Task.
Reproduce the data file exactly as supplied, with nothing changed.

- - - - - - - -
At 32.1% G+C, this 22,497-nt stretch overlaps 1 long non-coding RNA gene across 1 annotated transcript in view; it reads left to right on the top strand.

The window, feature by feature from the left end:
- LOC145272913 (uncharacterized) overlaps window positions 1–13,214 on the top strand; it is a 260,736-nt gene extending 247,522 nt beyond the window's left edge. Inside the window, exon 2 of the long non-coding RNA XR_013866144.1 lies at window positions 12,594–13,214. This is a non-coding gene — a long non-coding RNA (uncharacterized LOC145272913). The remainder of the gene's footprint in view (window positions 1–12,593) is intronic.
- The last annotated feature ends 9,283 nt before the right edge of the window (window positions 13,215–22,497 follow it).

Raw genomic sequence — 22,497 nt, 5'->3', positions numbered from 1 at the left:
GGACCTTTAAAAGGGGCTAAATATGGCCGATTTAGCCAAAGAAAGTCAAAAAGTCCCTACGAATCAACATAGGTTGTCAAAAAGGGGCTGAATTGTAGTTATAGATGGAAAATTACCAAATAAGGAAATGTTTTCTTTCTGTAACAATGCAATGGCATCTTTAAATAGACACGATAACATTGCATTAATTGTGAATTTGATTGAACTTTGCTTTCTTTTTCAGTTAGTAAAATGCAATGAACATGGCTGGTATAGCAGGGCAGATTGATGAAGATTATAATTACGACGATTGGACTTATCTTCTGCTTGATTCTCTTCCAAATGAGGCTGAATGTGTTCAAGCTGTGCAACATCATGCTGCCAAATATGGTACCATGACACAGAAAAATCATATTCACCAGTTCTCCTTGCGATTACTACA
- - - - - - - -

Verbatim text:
At 32.1% G+C, this 22,497-nt stretch overlaps 1 long non-coding RNA gene across 1 annotated transcript in view; it reads left to right on the top strand.

The window, feature by feature from the left end:
- LOC145272913 (uncharacterized) overlaps window positions 1–13,214 on the top strand; it is a 260,736-nt gene extending 247,522 nt beyond the window's left edge. Inside the window, exon 2 of the long non-coding RNA XR_013866144.1 lies at window positions 12,594–13,214. This is a non-coding gene — a long non-coding RNA (uncharacterized LOC145272913). The remainder of the gene's footprint in view (window positions 1–12,593) is intronic.
- The last annotated feature ends 9,283 nt before the right edge of the window (window positions 13,215–22,497 follow it).

Raw genomic sequence — 22,497 nt, 5'->3', positions numbered from 1 at the left:
GGACCTTTAAAAGGGGCTAAATATGGCCGATTTAGCCAAAGAAAGTCAAAAAGTCCCTACGAATCAACATAGGTTGTCAAAAAGGGGCTGAATTGTAGTTATAGATGGAAAATTACCAAATAAGGAAATGTTTTCTTTCTGTAACAATGCAATGGCATCTTTAAATAGACACGATAACATTGCATTAATTGTGAATTTGATTGAACTTTGCTTTCTTTTTCAGTTAGTAAAATGCAATGAACATGGCTGGTATAGCAGGGCAGATTGATGAAGATTATAATTACGACGATTGGACTTATCTTCTGCTTGATTCTCTTCCAAATGAGGCTGAATGTGTTCAAGCTGTGCAACATCATGCTGCCAAATATGGTACCATGACACAGAAAAATCATATTCACCAGTTCTCCTTGCGATTACTACA